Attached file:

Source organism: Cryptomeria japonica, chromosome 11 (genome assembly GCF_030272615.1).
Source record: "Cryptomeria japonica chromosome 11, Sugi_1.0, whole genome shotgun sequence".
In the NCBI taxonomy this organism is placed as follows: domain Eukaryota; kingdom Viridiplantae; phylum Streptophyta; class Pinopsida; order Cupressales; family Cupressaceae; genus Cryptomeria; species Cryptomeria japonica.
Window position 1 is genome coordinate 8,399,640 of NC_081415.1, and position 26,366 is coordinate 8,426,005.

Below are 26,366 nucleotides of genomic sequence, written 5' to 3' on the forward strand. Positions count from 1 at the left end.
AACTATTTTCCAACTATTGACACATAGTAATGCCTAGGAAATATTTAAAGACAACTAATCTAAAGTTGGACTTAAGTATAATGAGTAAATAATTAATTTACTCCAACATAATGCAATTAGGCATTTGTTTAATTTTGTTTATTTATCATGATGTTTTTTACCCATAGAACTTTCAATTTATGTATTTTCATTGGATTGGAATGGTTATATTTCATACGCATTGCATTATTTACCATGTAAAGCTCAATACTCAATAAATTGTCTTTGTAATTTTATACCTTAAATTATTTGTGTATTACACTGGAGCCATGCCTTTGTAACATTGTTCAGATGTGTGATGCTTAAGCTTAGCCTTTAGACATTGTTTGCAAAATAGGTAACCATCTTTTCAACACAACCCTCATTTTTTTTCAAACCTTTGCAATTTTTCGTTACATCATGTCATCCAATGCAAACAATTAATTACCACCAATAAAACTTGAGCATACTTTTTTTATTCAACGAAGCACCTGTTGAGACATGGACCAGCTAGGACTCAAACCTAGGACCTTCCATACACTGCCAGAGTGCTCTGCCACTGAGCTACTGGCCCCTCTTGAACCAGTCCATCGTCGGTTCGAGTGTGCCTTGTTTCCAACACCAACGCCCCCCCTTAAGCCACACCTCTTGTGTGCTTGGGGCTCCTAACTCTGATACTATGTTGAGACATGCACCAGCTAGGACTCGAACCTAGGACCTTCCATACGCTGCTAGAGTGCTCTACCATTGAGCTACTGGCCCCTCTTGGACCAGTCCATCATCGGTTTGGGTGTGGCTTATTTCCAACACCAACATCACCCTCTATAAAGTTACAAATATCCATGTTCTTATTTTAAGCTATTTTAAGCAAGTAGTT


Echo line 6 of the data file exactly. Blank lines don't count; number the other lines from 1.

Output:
AACTATTTTCCAACTATTGACACATAGTAATGCCTAGGAAATATTTAAAGACAACTAATCTAAAGTTGGACTTAAGTATAATGAGTAAATAATTAATTTACTCCAACATAATGCAATTAGGCATTTGTTTAATTTTGTTTATTTATCATGATGTTTTTTACCCATAGAACTTTCAATTTATGTATTTTCATTGGATTGGAATGGTTATATTTCATACGCATTGCATTATTTACCATGTAAAGCTCAATACTCAATAAATTGTCTTTGTAATTTTATACCTTAAATTATTTGTGTATTACACTGGAGCCATGCCTTTGTAACATTGTTCAGATGTGTGATGCTTAAGCTTAGCCTTTAGACATTGTTTGCAAAATAGGTAACCATCTTTTCAACACAACCCTCATTTTTTTTCAAACCTTTGCAATTTTTCGTTACATCATGTCATCCAATGCAAACAATTAATTACCACCAATAAAACTTGAGCATACTTTTTTTATTCAACGAAGCACCTGTTGAGACATGGACCAGCTAGGACTCAAACCTAGGACCTTCCATACACTGCCAGAGTGCTCTGCCACTGAGCTACTGGCCCCTCTTGAACCAGTCCATCGTCGGTTCGAGTGTGCCTTGTTTCCAACACCAACGCCCCCCCTTAAGCCACACCTCTTGTGTGCTTGGGGCTCCTAACTCTGATACTATGTTGAGACATGCACCAGCTAGGACTCGAACCTAGGACCTTCCATACGCTGCTAGAGTGCTCTACCATTGAGCTACTGGCCCCTCTTGGACCAGTCCATCATCGGTTTGGGTGTGGCTTATTTCCAACACCAACATCACCCTCTATAAAGTTACAAATATCCATGTTCTTATTTTAAGCTATTTTAAGCAAGTAGTT